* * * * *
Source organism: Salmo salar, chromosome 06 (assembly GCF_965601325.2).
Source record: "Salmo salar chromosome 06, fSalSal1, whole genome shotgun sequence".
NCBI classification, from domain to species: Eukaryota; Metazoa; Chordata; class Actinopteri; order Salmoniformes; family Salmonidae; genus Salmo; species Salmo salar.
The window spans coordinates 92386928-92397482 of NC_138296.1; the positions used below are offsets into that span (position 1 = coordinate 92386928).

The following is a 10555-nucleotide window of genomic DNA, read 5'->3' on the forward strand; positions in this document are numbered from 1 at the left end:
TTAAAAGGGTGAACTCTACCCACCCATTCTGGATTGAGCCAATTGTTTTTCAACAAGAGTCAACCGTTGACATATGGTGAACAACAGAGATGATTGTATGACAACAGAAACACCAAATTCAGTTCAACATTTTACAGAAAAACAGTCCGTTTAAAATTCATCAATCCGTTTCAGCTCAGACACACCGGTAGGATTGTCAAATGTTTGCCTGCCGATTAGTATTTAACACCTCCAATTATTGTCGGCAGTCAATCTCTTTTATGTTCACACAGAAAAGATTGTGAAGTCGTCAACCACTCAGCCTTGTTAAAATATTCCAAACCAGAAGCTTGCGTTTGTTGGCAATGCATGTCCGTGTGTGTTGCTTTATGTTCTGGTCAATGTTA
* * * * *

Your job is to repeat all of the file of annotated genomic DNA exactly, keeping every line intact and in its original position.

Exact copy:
Source organism: Salmo salar, chromosome 06 (assembly GCF_965601325.2).
Source record: "Salmo salar chromosome 06, fSalSal1, whole genome shotgun sequence".
NCBI classification, from domain to species: Eukaryota; Metazoa; Chordata; class Actinopteri; order Salmoniformes; family Salmonidae; genus Salmo; species Salmo salar.
The window spans coordinates 92386928-92397482 of NC_138296.1; the positions used below are offsets into that span (position 1 = coordinate 92386928).

The following is a 10555-nucleotide window of genomic DNA, read 5'->3' on the forward strand; positions in this document are numbered from 1 at the left end:
TTAAAAGGGTGAACTCTACCCACCCATTCTGGATTGAGCCAATTGTTTTTCAACAAGAGTCAACCGTTGACATATGGTGAACAACAGAGATGATTGTATGACAACAGAAACACCAAATTCAGTTCAACATTTTACAGAAAAACAGTCCGTTTAAAATTCATCAATCCGTTTCAGCTCAGACACACCGGTAGGATTGTCAAATGTTTGCCTGCCGATTAGTATTTAACACCTCCAATTATTGTCGGCAGTCAATCTCTTTTATGTTCACACAGAAAAGATTGTGAAGTCGTCAACCACTCAGCCTTGTTAAAATATTCCAAACCAGAAGCTTGCGTTTGTTGGCAATGCATGTCCGTGTGTGTTGCTTTATGTTCTGGTCAATGTTA